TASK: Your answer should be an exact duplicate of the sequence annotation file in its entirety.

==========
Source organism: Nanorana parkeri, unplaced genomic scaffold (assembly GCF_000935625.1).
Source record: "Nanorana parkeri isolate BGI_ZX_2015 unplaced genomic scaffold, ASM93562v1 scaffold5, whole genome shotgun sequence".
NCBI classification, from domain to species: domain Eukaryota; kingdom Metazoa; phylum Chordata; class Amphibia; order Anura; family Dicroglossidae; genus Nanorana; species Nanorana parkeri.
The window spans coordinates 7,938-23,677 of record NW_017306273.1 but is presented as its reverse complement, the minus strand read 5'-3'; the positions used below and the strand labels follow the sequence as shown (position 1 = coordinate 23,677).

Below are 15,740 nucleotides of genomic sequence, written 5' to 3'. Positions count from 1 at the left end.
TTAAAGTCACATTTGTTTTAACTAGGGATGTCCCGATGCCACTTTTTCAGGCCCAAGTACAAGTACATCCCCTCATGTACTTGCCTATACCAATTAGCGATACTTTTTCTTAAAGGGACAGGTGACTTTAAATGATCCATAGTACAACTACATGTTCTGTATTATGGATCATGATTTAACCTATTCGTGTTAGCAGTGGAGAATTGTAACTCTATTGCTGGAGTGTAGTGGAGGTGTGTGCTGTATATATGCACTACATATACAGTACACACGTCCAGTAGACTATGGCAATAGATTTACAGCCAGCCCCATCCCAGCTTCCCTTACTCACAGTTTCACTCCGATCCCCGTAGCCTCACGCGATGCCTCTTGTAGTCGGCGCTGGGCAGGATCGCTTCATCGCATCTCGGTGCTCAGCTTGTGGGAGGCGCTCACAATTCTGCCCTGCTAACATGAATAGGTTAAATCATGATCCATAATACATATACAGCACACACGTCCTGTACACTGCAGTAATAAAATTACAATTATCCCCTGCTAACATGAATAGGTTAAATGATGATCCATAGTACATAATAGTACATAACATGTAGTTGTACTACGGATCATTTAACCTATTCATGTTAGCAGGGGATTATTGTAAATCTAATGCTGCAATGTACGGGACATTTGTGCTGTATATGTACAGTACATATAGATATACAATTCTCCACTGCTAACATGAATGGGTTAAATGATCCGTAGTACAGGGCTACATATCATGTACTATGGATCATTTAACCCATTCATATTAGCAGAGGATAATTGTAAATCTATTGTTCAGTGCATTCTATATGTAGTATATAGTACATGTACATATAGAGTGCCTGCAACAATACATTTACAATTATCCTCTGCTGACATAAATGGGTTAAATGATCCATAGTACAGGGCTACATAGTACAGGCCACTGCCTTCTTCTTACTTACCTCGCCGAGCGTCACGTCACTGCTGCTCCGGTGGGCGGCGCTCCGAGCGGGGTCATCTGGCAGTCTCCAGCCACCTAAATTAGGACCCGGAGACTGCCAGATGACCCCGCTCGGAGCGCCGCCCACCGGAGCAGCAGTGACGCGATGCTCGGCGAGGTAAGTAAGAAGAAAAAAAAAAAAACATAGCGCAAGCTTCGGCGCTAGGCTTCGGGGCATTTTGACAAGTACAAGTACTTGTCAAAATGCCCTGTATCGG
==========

Source organism: Nanorana parkeri, unplaced genomic scaffold (assembly GCF_000935625.1).
Source record: "Nanorana parkeri isolate BGI_ZX_2015 unplaced genomic scaffold, ASM93562v1 scaffold5, whole genome shotgun sequence".
NCBI classification, from domain to species: domain Eukaryota; kingdom Metazoa; phylum Chordata; class Amphibia; order Anura; family Dicroglossidae; genus Nanorana; species Nanorana parkeri.
The window spans coordinates 7,938-23,677 of record NW_017306273.1 but is presented as its reverse complement, the minus strand read 5'-3'; the positions used below and the strand labels follow the sequence as shown (position 1 = coordinate 23,677).

Below are 15,740 nucleotides of genomic sequence, written 5' to 3'. Positions count from 1 at the left end.
TTAAAGTCACATTTGTTTTAACTAGGGATGTCCCGATGCCACTTTTTCAGGCCCAAGTACAAGTACATCCCCTCATGTACTTGCCTATACCAATTAGCGATACTTTTTCTTAAAGGGACAGGTGACTTTAAATGATCCATAGTACAACTACATGTTCTGTATTATGGATCATGATTTAACCTATTCGTGTTAGCAGTGGAGAATTGTAACTCTATTGCTGGAGTGTAGTGGAGGTGTGTGCTGTATATATGCACTACATATACAGTACACACGTCCAGTAGACTATGGCAATAGATTTACAGCCAGCCCCATCCCAGCTTCCCTTACTCACAGTTTCACTCCGATCCCCGTAGCCTCACGCGATGCCTCTTGTAGTCGGCGCTGGGCAGGATCGCTTCATCGCATCTCGGTGCTCAGCTTGTGGGAGGCGCTCACAATTCTGCCCTGCTAACATGAATAGGTTAAATCATGATCCATAATACATATACAGCACACACGTCCTGTACACTGCAGTAATAAAATTACAATTATCCCCTGCTAACATGAATAGGTTAAATGATGATCCATAGTACATAATAGTACATAACATGTAGTTGTACTACGGATCATTTAACCTATTCATGTTAGCAGGGGATTATTGTAAATCTAATGCTGCAATGTACGGGACATTTGTGCTGTATATGTACAGTACATATAGATATACAATTCTCCACTGCTAACATGAATGGGTTAAATGATCCGTAGTACAGGGCTACATATCATGTACTATGGATCATTTAACCCATTCATATTAGCAGAGGATAATTGTAAATCTATTGTTCAGTGCATTCTATATGTAGTATATAGTACATGTACATATAGAGTGCCTGCAACAATACATTTACAATTATCCTCTGCTGACATAAATGGGTTAAATGATCCATAGTACAGGGCTACATAGTACAGGCCACTGCCTTCTTCTTACTTACCTCGCCGAGCGTCACGTCACTGCTGCTCCGGTGGGCGGCGCTCCGAGCGGGGTCATCTGGCAGTCTCCAGCCACCTAAATTAGGACCCGGAGACTGCCAGATGACCCCGCTCGGAGCGCCGCCCACCGGAGCAGCAGTGACGCGATGCTCGGCGAGGTAAGTAAGAAGAAAAAAAAAAAAACATAGCGCAAGCTTCGGCGCTAGGCTTCGGGGCATTTTGACAAGTACAAGTACTTGTCAAAATGCCCTGTATCGG